Drinking red wine in moderation may lower the risk of developing breast cancer, researchers found in a new study.

Doctors have generally believed that all types of alcohol consumption increases the risk of developing breast cancer because it increases the body’s production of estrogen which can lead to the growth of cancer cells, researchers said.

However, researchers from Cedars-Sinai Medical Center found that slightly lowered estrogen levels and elevated testosterone levels among premenopausal women who drank eight ounces of red wine every night for about a month.

White wine does not produce the same effect, the study found. 

Researchers recruited 36 women for their study, and participants were given either Cabernet Sauvignon or Chardonnay to drink daily for about a month, and then asked to switch to the other type of wine.  Researchers collected women’s blood samples twice a month to determine hormone levels. 

The study wanted to determine whether red wine mimics the effects of aromatase inhibitors which is currently used to treat breast cancer to manage estrogen levels.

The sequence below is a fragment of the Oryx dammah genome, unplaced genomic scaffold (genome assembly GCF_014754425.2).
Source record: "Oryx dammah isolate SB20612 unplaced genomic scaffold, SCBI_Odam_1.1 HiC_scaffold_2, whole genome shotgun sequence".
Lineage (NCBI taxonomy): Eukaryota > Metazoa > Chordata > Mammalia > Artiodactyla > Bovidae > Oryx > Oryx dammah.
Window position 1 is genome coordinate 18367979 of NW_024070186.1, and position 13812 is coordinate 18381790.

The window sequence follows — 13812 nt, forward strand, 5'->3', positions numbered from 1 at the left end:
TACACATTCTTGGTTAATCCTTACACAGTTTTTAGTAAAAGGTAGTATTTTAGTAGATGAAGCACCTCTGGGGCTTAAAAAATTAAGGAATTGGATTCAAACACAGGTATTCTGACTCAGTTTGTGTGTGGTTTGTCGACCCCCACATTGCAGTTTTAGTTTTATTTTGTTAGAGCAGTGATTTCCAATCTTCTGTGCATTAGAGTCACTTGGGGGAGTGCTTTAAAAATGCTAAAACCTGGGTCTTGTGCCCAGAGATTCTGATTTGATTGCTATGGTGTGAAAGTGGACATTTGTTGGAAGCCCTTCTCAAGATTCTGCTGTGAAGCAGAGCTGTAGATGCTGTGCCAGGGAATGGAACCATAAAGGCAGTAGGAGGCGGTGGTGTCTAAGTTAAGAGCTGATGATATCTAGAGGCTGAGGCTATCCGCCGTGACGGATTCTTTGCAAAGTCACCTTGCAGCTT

The study found that the hormonal changes in the blood samples collected suggested that red wine may decrease a woman’s risk of breast cancer. 

Researchers said that chemicals in the skins and seeds of red grapes may have protective elements lacking in white grapes.

"There are chemicals in red grape skin and red grape seeds that are not found in white grapes that may decrease breast cancer risk," said co-author Glenn D. Braunstein, vice president for Clinical Innovation in a statement.

Researchers said that the results do not mean that white wine increases the risk of breast cancer.

The study is published in the Journal of Women’s Health. 

There were 230,000 new cases of breast cancer in the United States and it is estimated that 39,000 women died from breast cancer in 2011, according to the American Cancer Society.

"If you were to have a glass of wine with dinner, you may want to consider a glass of red," said Chrisandra Shufelt, assistant director of the Women's Heart Center at the Cedars-Sinai Heart Institute and one of the study's co-authors in a statement released on Thursday.

"Switching may shift your risk," she added.